Most forms of follicular conjunctivitis are a local host response to an exogenous substance or agent producing prominent subconjunctival lymphoid follicles. Viruses, chlamydia, and bacteria can produce the problem. Careful history, clinical examination, and simple lab tests are required to ferret out specific causes. Symptoms and signs depend on the causative agent but may include watery discharge, conjunctival hyperemia, sandy/gravely feeling, blurry vision, and photophobia. There are both acute and chronic forms of follicular conjunctivitis with the latter defined as those cases of follicular conjunctivitis that persist for more than 16 days. In the acute form, presentation is often unilateral followed within a week by involvement of the second eye. Frequently in the acute form, preauricular lymphadenopathy on the affected side is present.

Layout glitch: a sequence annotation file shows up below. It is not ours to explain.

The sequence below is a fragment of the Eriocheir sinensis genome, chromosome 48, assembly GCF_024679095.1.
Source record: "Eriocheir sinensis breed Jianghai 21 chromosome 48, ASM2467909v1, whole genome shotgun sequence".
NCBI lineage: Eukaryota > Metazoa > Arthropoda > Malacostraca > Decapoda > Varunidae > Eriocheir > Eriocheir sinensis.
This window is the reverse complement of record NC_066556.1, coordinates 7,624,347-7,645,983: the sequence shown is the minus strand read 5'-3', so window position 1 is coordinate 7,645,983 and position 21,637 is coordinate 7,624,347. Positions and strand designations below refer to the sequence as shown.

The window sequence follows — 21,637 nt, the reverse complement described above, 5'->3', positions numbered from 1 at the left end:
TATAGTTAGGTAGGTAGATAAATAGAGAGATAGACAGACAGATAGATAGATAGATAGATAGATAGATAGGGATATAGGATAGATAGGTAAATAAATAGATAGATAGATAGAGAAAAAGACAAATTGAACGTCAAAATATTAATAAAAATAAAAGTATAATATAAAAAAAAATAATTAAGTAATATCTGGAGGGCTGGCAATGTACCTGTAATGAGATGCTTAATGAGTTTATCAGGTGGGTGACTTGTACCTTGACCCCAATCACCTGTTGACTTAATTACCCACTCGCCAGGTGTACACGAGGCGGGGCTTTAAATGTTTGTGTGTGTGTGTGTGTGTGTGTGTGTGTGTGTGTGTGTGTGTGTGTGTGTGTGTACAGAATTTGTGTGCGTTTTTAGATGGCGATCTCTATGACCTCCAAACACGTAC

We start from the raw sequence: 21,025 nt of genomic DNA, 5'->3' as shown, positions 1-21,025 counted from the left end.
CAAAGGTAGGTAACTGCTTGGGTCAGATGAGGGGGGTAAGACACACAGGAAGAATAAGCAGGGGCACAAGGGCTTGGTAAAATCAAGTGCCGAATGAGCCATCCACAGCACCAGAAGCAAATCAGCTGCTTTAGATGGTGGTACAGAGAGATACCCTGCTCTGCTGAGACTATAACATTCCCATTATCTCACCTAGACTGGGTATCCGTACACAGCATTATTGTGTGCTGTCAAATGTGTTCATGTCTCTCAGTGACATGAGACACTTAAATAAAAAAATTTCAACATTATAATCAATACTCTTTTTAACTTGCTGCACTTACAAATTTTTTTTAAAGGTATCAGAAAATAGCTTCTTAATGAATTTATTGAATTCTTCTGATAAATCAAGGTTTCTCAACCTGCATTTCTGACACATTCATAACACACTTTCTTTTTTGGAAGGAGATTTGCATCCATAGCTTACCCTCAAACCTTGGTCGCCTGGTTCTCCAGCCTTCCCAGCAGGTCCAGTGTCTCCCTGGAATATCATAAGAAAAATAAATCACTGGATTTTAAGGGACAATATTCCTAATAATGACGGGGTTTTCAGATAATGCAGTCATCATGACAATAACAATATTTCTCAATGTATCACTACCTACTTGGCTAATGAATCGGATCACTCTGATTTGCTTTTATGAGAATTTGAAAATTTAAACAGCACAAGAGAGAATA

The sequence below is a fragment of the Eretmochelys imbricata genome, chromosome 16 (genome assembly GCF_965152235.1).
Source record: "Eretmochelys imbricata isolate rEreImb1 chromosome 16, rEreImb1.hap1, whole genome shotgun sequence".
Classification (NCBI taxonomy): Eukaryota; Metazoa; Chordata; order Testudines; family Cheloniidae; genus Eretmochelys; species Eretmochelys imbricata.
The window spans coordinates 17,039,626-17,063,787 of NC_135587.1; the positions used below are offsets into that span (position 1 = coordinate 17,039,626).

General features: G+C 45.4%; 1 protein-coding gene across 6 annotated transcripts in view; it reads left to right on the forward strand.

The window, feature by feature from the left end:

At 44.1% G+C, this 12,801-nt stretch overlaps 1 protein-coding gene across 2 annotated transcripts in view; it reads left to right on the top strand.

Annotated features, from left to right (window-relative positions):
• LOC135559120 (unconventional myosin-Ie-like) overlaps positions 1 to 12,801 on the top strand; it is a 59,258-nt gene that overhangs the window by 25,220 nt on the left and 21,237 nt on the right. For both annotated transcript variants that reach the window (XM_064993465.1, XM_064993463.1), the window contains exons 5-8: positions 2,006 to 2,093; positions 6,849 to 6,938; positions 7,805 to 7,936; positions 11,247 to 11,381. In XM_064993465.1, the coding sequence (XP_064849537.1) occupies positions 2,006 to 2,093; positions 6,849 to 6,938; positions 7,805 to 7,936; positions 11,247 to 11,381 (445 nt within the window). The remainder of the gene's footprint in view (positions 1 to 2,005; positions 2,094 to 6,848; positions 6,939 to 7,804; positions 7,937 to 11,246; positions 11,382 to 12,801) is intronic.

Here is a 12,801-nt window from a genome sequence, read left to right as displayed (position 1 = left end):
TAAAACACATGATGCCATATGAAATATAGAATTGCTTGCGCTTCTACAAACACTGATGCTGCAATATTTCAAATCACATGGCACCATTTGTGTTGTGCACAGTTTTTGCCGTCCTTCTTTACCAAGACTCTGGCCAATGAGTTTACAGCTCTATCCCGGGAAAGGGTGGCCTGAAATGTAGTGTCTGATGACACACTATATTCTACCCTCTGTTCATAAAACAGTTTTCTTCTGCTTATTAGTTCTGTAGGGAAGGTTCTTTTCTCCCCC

Note that conjunctival follicles do not occur in neonates, yet they are susceptible to many of the same diseases that cause them in adults.
Causes for the acute form of follicular conjunctivitis include:
Causes for the chronic form of follicular conjunctivitis include:
, , and other chlamydial infections
Toxic follicular conjunctivitis
Bacteria (Moraxella lacunata and others)
Chronic follicular keratoconjunctivitis of Thygeson
(eg, from or )
Because the causes for follicular conjunctivitis cross so many disease entities, it is imperative to obtain an excellent history, do a careful physical exam, and employ appropriate lab testing.
Drug Reaction Data
Below is a list of drugs with literature evidence indicating an adverse association with this diagnosis. The list is continually updated through ongoing research and new medication approvals. Click on Citations to sort by number of citations or click on Medication to sort the medications alphabetically.